Hillary Clinton had not yet finished voicing her concern about what is happening in Israel before that industrious Knesset member from the Likud, Danny Danon, started rattling off another version of the list of bills about loyalty to the state (which have meanwhile been dropped ): “Every certificate issued by the state will oblige [the recipient] to sign a document with a clause declaring loyalty to the State of Israel.”
An explanation was offered by Arutz Sheva, the settlers’ news website: No declaration – then no driver’s license, no identity card, no passport. Speaking to Razi Barka’i on Army Radio, Danon explained that this was indeed not enough for – watch out! – “the total solution.” Even Barka’i almost choked at the phrase.
For one optimistic moment it was possible to think that Danon does not make distinctions on the basis of religion or nationality. “There are many people who act against the State that protects them,” he said. “Anyone who is not faithful to the State should not be a citizen.” That is to say, even kosher Jews whose loyalty is in doubt. However, a second later he clarified his intention: “The data about crime make it clear without any doubt that the Arabs in Israel treat the laws of the country with contempt. They have much higher crime rates than any other segment of the population.”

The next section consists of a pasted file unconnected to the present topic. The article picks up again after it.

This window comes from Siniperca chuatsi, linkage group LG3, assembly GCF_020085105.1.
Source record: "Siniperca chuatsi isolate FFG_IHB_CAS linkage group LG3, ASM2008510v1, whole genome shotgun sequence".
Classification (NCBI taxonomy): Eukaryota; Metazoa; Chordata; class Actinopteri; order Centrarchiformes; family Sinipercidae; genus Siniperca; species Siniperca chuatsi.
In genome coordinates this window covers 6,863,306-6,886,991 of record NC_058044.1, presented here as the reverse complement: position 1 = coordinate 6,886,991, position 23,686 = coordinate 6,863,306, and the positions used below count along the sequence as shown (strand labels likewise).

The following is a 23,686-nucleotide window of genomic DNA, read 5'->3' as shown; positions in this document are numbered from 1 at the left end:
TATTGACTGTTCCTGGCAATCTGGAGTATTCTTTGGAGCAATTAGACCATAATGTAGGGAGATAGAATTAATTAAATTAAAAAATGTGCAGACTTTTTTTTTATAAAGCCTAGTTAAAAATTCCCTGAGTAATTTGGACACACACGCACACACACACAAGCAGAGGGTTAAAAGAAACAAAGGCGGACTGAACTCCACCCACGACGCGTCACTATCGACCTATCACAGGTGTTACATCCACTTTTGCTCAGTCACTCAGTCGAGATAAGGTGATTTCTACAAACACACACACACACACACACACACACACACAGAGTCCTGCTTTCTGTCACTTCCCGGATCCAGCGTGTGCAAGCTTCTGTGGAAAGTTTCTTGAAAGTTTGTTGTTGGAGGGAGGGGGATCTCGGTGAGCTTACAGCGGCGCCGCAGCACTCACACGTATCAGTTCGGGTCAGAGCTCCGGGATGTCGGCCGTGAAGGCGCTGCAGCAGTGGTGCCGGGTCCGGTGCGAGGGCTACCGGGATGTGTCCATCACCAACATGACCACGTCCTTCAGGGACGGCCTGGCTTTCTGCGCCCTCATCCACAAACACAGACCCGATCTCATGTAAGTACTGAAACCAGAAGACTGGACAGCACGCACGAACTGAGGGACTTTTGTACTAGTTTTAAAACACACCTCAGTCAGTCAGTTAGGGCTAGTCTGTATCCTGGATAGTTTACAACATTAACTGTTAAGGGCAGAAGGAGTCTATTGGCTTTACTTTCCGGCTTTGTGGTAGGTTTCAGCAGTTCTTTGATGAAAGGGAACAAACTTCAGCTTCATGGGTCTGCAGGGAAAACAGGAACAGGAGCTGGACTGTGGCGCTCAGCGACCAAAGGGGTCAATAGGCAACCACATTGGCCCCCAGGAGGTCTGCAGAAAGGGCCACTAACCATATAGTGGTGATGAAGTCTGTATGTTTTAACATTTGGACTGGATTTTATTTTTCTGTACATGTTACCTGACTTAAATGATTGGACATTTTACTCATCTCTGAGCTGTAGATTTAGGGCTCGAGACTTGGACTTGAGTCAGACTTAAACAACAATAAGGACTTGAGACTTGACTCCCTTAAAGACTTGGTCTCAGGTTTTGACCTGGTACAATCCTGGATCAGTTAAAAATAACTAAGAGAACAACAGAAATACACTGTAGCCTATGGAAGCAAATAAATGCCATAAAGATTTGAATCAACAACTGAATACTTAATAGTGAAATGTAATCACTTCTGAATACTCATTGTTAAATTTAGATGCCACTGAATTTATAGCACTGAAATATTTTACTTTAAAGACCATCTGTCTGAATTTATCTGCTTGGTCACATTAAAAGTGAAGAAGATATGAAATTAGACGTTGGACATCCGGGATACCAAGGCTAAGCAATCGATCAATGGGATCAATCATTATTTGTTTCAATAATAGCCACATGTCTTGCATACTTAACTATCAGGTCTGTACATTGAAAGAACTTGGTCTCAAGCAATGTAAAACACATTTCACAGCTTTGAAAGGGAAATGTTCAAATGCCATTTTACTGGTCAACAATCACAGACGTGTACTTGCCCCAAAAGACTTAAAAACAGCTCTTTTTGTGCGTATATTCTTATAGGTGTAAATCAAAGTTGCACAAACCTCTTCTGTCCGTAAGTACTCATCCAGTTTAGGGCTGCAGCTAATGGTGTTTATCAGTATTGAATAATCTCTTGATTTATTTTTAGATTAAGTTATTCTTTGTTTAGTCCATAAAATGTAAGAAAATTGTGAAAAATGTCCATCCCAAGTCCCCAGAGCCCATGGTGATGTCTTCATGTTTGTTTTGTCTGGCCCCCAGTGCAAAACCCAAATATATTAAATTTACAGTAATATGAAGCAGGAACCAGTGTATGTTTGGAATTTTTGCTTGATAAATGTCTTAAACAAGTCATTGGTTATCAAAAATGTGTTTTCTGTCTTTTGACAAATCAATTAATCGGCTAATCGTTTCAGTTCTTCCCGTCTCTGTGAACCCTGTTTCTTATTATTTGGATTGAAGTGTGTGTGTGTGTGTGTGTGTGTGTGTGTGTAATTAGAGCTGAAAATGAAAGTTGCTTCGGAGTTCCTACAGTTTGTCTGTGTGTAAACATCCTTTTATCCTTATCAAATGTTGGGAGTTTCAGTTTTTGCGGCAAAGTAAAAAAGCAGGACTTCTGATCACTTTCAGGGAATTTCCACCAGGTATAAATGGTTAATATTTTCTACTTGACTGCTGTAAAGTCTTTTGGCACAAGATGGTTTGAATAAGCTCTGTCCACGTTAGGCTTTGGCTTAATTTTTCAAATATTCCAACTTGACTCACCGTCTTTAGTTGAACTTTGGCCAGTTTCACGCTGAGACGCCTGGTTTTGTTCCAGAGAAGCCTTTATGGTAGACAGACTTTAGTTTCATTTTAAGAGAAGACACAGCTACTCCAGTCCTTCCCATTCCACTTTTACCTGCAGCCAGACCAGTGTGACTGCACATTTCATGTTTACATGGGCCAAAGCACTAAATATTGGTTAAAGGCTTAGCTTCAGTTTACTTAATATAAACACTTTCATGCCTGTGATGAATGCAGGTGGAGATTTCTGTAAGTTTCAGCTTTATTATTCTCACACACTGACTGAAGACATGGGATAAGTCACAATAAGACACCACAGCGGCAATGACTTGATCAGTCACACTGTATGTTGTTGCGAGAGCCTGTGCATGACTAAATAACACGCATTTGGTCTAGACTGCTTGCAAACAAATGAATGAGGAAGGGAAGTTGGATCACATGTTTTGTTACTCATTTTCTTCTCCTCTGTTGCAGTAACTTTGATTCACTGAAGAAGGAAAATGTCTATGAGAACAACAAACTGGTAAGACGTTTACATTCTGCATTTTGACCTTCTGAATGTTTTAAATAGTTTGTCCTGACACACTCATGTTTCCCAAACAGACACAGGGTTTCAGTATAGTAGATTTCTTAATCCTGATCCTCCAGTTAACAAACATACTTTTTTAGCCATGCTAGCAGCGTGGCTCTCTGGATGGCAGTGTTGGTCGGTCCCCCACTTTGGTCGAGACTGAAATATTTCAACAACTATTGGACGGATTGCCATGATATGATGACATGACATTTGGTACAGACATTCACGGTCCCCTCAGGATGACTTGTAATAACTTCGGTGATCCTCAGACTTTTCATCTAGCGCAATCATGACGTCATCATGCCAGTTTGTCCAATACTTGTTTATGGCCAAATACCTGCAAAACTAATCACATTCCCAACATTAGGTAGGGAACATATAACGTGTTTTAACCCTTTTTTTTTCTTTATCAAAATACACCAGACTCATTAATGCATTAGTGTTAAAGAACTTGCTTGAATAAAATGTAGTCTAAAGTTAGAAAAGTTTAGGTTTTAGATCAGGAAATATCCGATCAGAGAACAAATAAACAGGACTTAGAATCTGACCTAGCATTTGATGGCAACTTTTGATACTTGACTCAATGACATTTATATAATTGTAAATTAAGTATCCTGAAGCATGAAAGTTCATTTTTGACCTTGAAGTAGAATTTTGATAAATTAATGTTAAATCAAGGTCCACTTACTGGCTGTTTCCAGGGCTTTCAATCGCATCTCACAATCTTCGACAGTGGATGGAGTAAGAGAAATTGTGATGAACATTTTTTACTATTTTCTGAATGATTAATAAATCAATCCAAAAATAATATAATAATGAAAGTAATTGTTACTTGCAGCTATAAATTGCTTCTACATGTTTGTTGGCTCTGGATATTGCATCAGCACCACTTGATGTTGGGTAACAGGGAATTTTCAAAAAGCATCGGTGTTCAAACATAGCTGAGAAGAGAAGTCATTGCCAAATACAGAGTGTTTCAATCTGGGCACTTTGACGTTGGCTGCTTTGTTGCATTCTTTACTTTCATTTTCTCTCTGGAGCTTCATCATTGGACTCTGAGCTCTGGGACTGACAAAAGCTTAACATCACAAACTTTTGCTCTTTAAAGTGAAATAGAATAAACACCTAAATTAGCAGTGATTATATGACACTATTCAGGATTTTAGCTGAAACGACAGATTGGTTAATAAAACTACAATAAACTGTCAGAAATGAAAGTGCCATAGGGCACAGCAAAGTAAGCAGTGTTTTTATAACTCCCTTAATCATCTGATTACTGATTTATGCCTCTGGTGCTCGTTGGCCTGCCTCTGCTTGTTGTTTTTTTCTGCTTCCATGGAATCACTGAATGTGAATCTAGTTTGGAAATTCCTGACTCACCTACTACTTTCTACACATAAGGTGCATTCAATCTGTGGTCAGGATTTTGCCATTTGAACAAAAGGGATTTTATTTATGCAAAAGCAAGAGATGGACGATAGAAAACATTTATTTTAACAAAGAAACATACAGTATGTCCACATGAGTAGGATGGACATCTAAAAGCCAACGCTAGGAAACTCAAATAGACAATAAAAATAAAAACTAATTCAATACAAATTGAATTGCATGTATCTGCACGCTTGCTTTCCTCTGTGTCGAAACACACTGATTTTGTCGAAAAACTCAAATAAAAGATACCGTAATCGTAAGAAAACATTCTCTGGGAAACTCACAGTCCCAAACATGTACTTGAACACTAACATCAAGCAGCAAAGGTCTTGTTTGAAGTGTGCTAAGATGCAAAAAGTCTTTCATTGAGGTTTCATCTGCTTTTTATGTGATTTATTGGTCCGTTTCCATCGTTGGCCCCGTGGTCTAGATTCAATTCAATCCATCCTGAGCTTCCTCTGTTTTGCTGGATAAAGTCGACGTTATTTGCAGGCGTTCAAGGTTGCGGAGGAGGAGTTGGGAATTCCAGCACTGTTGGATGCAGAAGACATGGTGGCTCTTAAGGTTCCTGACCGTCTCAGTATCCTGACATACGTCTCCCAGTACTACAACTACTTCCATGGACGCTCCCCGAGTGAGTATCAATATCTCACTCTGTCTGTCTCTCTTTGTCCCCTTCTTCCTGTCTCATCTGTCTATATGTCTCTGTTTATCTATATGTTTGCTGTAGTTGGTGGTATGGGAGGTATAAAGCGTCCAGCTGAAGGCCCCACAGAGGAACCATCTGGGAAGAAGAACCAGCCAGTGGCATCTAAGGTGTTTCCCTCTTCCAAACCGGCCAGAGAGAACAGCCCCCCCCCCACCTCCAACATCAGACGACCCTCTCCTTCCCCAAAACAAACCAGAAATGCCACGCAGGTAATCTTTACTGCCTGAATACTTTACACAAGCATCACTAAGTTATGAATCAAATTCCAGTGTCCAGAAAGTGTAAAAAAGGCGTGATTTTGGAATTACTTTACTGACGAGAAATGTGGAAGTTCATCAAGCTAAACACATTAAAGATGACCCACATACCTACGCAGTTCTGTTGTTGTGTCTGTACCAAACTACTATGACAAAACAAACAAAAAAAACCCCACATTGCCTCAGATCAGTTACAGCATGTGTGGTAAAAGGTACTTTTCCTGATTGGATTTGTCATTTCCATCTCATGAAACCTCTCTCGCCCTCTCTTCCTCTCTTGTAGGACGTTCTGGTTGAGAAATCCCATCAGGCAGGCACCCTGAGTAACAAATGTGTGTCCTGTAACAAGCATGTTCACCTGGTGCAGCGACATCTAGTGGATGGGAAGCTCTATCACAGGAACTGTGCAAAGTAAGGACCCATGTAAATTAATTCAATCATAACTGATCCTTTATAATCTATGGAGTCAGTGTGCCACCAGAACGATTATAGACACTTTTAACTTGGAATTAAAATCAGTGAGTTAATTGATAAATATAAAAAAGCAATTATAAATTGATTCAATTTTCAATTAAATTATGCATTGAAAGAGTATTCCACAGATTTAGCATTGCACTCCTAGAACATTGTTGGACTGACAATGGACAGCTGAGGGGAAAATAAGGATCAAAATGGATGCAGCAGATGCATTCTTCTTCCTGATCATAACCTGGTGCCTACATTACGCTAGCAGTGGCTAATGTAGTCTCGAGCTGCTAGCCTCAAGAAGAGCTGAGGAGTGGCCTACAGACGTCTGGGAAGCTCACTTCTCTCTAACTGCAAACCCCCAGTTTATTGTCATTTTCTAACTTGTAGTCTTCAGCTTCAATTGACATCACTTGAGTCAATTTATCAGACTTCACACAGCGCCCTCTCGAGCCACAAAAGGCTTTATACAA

It is not important what this bill teaches us about Danon as a person – that he did not study history, for example, or that he did but he knows very well that in fascist regimes the State is above all else; or that as an experienced demagogue he knows just how close a connection there is between the level of discrimination against a certain ethnic group and the claims about crime among its members.
The media, dizzy from these bills that make Jean-Marie Le Pen and his daughter look like amateurs, has stopped noticing the difference between an old bill and an amended one. Since the current bill is targetted at Arabs, it is not causing a stir. But what about the Jewish History departments at the universities, the Yad Vashem Holocaust memorial institute, or the museum at Kibbutz Lohamei Hageta’ot? Their silence is no different from the general disregard of the issue, but it is deafening.